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Cecil_the_lion_in__3388298b (1)In March last year, in a post entitled Arrogance and Armalites: the cruel folly of the trophy hunters, I commented on the ‘greedy, vainglorious men’ who kill some of nature’s most spectacular creatures simply because they want trophies for their dining room walls. I wrote about the Emperor and the Monarch, both deer, both killed for their antlers and so someone, somewhere, can say ‘I did that’.

The most recent example has been flying around the world on social media and in various news reports. As always, in this Internet age of digital Chinese whispers, the story changes depending which site you visit, which flash you see on a Facebook wall, which Twitter-linked story. What isn’t in doubt is that Dr Walter James Palmer, a Minnesota dentist, who is also an international big game hunter, shot and killed the most famous creature in Zimbabwe’s Hwange National Park: Cecil, a lion whose curiosity about people, and apparent enjoyment of their company, almost certainly played a part in his killing.

According to BBC reports, the poachers tried to remove a GPS collar that was being used to track Cecil’s movements. He was found, headless and skinned. Wounded with a crossbow bolt. Chased for forty hours. Finished with a gun.

A pathetic end to a magnificent animal that held iconic status for those who championed the cause of conservation in Zimbabwe.

Dr Palmer has done this before. The Telegraph has photographs of his previous kills:

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Our understanding of the feline brain is even more limited than our understanding of dogs. Cats – small and large – are notoriously aloof. However, in terms of brain structure, they have managed to establish some interesting facts:

Within the cerebral cortex — the brain region responsible for information processing, problem-solving and perception, among other things — cats have 300 million neurons, compared with dogs’ 160 million neurons.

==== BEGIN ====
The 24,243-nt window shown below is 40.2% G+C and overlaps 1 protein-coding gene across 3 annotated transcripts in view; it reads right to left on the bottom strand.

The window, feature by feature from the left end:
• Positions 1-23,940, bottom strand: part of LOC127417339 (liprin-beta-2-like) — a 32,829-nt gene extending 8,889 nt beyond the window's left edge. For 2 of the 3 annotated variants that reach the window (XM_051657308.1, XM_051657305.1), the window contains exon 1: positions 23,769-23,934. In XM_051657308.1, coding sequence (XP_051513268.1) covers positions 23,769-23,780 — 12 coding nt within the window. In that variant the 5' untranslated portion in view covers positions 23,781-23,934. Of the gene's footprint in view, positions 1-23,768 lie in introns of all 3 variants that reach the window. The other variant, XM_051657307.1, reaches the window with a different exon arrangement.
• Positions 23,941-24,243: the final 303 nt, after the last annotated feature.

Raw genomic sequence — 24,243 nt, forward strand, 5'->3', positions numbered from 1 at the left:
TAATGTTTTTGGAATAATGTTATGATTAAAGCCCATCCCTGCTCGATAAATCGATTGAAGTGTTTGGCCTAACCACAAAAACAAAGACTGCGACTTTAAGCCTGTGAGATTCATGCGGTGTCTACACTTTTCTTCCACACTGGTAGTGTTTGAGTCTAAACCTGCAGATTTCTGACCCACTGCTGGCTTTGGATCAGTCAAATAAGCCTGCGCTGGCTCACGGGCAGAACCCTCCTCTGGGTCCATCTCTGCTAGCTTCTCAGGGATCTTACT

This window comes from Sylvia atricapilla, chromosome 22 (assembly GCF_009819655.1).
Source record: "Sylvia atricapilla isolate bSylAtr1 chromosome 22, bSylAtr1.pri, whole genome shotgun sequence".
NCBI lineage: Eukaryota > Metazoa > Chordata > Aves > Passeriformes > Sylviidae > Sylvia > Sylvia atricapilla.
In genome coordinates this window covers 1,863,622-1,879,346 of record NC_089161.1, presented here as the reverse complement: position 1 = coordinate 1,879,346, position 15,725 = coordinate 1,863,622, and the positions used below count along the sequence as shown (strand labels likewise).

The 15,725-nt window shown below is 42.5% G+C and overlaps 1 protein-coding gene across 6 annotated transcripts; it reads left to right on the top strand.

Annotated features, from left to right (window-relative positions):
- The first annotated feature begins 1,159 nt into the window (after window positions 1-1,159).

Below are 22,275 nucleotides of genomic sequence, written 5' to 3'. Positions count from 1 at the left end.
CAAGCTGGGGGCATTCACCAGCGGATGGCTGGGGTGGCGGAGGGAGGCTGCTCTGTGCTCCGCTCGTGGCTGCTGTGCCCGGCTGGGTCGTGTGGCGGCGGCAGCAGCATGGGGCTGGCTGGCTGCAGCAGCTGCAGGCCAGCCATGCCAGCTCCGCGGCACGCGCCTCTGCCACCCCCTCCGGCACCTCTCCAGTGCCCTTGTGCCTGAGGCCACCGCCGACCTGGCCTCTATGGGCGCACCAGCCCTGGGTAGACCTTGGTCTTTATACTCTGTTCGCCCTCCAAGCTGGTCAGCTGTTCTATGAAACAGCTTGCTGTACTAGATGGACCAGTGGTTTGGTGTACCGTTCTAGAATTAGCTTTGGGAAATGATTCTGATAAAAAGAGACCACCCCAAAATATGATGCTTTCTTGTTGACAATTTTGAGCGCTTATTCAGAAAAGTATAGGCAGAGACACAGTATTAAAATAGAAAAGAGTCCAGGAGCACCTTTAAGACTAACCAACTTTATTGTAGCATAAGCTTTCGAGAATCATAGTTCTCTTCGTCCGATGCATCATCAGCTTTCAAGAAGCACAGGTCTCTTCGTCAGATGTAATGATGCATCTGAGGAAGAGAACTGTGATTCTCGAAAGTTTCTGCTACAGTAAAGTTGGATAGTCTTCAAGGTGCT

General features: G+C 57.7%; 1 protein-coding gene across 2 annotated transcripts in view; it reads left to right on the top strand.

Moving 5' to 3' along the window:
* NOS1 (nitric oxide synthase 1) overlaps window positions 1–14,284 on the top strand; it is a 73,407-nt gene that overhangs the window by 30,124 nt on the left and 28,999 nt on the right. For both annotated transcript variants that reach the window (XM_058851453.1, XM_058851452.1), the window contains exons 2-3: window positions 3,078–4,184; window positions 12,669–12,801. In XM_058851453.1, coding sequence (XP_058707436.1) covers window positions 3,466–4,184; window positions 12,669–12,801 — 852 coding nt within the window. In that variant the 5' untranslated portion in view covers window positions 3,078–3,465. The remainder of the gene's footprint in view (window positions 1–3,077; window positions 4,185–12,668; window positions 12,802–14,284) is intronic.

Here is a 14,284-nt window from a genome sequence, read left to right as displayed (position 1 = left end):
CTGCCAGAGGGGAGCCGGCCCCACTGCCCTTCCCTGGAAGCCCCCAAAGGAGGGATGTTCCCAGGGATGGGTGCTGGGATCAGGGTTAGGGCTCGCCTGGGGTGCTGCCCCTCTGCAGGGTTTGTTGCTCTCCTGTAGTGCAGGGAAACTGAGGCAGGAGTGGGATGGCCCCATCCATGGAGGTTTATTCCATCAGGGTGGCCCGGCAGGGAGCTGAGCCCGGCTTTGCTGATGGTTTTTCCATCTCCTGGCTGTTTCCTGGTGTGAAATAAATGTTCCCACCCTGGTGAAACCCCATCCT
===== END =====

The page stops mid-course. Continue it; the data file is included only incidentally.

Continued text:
In recent years, various studies have begun to show just how intelligent dogs are. For instance, canines can sort objects into categories (evidence of abstract thought) and work out what people are thinking, to a degree, an ability called theory of mind.

However, there’s a significant lack of studies on feline cognition, which may have to do with the difficulty in working with cats.

That suggests that if a theory of mind can be constructed for a dog, something similar should be possible with a cat. If only they would show an interest in being around us. In being close to people.

Like Cecil.

Just as with the Emperor and the Monarch, Cecil’s fear and pain – such as it manifests in a lion (and I am well aware of the dangers of anthropomorphising) – must have been horrific. Did he drag himself through the dirt in his final hours? Did his lungs fill with blood? Did he feel his muscles weaken? Did he have a sense of safety ahead, of escape, ancient instincts propelling him forward?

Palmer is everything that most Zimbabweans aren’t. He is white, privileged and rich. He can afford to travel the world killing beautiful creatures for whatever reason motivates him: the adrenaline rush, the bragging rights, the head on his wall. He can use his wealth to leverage the greed of local poachers to identify potential trophy kills.

And Palmer is now facing a backlash. He has closed his practice. He has taken down his Facebook page. He apparently regrets the killing. One wonders, however, if he would have reached that conclusion if the worldwide public reaction hadn’t been so angry?

Humanity’s capacity for rationalising such cruel inanity is extraordinary. In 2009 the New York Times carried a report of another of Palmer’s kills. This was a tule elk. Palmer killed it with a bow and arrow. A representative of the Pope and Young Club, which describes itself as ‘one of North America’s leading bowhunting and conservation organizations’, offered the following comment:

“Of course, it is a personal achievement to harvest any big-game animal with a bow and arrow,” said Glen Hisey, the curator of the Pope and Young records program. “It is a way of honoring that animal for all time.”

Really? Establishing honour for all time requires killing?